As more advanced, higher speed electrophotographic copiers, duplicators and printers were developed, degradation of image quality was encountered during extended cycling. Moreover, complex, highly sophisticated duplicating and printing systems operating at very high speeds have placed stringent requirements including narrow operating limits on photoreceptors. For example, the numerous layers found in many modern photoconductive imaging members must be highly flexible, adhere well to adjacent layers, and exhibit predictable electrical characteristics within narrow operating limits to provide excellent toner images over many thousands of cycles. One typical type of multilayered imaging member that has been employed as a belt in electrophotographic imaging systems comprises a substrate, a conductive layer, a hole blocking layer, an adhesive layer, a charge generating layer, a charge transport layer, and a conductive ground strip layer adjacent to one edge of the imaging layers. This imaging member may also comprise additional layers, such as an anti-curl back coating layer to flatten the imaging member and an optional overcoating layer to protect the exposed charge transport layer from wear.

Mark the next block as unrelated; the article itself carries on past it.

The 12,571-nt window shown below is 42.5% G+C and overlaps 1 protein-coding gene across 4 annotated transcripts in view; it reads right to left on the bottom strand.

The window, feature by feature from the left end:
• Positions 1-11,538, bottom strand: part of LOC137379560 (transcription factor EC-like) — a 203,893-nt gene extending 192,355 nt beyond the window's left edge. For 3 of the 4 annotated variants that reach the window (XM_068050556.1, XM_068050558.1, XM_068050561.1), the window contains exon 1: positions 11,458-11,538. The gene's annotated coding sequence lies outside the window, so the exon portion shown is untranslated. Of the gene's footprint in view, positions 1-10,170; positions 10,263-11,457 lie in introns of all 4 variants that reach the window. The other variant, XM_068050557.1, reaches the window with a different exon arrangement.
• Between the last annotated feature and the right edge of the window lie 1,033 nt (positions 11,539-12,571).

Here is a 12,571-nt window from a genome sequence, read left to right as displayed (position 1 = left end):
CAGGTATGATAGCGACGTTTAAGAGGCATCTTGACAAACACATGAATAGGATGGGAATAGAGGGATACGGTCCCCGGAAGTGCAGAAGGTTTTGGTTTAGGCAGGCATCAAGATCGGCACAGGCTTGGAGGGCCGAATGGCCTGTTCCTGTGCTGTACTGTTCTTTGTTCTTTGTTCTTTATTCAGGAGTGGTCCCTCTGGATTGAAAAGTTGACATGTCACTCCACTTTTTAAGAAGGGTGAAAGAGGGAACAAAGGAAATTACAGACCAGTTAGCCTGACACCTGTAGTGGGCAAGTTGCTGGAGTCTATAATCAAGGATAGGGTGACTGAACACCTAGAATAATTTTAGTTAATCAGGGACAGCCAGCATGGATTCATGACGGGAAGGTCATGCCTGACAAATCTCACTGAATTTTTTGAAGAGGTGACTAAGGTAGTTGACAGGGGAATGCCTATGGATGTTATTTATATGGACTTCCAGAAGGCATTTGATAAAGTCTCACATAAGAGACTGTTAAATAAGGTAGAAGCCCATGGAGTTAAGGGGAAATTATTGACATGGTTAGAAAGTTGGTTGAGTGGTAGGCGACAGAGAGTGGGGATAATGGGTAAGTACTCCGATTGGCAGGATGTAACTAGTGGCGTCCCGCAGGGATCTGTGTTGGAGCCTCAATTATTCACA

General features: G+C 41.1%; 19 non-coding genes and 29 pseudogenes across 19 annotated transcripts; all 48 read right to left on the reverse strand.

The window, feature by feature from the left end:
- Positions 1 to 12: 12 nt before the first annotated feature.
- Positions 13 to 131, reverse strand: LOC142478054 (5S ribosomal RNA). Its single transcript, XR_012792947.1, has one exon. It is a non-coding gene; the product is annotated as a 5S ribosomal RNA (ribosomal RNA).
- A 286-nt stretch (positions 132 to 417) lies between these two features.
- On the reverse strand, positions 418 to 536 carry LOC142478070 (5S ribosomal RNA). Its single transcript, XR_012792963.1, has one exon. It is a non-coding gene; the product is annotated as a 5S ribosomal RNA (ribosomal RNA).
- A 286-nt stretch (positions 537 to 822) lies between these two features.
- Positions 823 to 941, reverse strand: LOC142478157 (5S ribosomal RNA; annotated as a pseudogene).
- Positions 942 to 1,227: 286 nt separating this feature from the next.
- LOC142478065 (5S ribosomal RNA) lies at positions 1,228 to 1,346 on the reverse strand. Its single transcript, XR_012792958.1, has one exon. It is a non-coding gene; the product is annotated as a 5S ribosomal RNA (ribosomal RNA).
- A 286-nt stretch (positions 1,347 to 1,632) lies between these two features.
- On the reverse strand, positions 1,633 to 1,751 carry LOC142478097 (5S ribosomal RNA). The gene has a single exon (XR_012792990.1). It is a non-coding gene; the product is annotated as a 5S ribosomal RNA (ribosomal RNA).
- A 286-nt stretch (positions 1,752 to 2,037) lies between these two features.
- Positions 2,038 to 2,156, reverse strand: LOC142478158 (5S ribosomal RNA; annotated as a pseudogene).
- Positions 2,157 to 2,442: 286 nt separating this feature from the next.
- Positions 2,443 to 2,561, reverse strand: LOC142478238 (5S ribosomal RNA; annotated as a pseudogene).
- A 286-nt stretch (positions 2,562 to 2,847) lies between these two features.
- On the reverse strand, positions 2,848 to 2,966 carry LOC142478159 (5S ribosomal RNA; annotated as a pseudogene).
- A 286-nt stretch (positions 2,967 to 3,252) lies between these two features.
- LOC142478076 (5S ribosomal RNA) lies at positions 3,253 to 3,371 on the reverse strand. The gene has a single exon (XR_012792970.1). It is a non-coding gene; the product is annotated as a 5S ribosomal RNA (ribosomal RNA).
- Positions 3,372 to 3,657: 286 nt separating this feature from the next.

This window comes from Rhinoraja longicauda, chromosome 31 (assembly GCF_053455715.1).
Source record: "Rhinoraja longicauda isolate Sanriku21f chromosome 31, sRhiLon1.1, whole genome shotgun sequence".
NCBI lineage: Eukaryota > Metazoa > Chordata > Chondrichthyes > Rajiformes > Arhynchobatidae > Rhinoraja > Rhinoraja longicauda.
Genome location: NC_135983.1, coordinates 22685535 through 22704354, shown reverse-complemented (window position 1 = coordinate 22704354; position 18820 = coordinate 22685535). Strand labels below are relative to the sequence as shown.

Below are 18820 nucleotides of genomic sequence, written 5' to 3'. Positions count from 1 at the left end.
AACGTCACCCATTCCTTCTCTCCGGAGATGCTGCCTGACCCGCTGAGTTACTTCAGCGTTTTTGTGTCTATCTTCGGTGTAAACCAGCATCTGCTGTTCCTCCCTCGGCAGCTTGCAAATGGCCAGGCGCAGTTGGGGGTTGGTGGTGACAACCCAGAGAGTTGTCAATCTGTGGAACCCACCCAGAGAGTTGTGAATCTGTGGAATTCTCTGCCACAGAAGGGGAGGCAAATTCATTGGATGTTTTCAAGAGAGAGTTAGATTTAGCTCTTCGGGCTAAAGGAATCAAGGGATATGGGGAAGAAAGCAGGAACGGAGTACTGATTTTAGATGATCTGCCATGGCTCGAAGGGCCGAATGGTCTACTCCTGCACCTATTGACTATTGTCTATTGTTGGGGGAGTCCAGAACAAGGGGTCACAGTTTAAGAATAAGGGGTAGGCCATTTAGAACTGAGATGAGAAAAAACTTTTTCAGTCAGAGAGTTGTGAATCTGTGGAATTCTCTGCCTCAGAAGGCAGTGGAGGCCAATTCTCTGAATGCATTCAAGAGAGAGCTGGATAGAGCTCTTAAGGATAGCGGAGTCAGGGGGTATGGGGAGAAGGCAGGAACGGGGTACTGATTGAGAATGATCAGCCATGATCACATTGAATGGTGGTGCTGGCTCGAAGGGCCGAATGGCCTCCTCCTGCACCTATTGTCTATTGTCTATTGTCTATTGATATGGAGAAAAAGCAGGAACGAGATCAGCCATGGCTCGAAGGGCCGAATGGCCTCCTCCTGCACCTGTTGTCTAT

The electrophotographic imaging flexible member is usually fabricated from a sheet cut from a web. The sheets are generally rectangular in shape. All sides may be of the same length, or one pair of parallel sides may be longer than the other pair of parallel sides. The expression "rectangular", as employed herein, is intended to include four sided sheets where all sides are of equal length or sheets where the length of two equal parallel sides is unequal to the other two equal parallel sides. The sheets are fabricated into a belt by overlapping opposite marginal end regions of the sheet. A seam is typically produced in the overlapping marginal end regions at the site of joining. Joining may be effected by any suitable means. Typical joining techniques include welding (such as ultrasonic welding), gluing, taping, pressure heat fusing and the like. Ultrasonic welding is generally the preferred method for joining flexible polymeric sheets because of its speed, cleanliness (absence of solvents) and production of a strong and narrow seam. In the ultrasonic seam welding process, ultrasonic energy transmitted to the overlap region is used to melt the coating layers of the photoconductive sheet thereby providing direct substrate to substract contact of the opposite ends and fusing them into a seam. This ultrasonic welding joining process can, however, result in the formation of flashing and splashing that project, respectively, beyond the edges of the belt and onto either side of the overlap region of the seam. The seam flashing can be removed from either edge of the belt with the use of, for example, a reciprocating punch or notching device. The reciprocating punch has a small circular cross section and removes the flashing and part of the seam to form a generally semi-circular notch in either edge of the belt. Unfortunately, because of the overlap and presence of seam splashing, a typical flexible imaging member is about 1.6 times thicker in the seam region than elsewhere on the imaging member (e.g. about 188 micrometers versus 116 micrometers). Instead of overlapping the ends, one may also weld ends that are abutted end to end to reduce the seam thickness. With this alternative approach, the ends of the photoreceptor may be cut at a slight bias angle relative to the major surfaces of the belt to enhance abutting. But this butt joined embodiment has been found to exhibit weaker seam strength than a conventional overlapped seam. Moreover, the abutted ends embodiment, having ends cut at a slight angle relative to a major surface of the belt, also tend to slide over each other during the seam welding operation thereby causing the final welded photoreceptor belt to have a larger circumference than theroretical situations where the butt ends could somehow be maintained in precise alignment with each other during the entire ultrasonic seam welding process.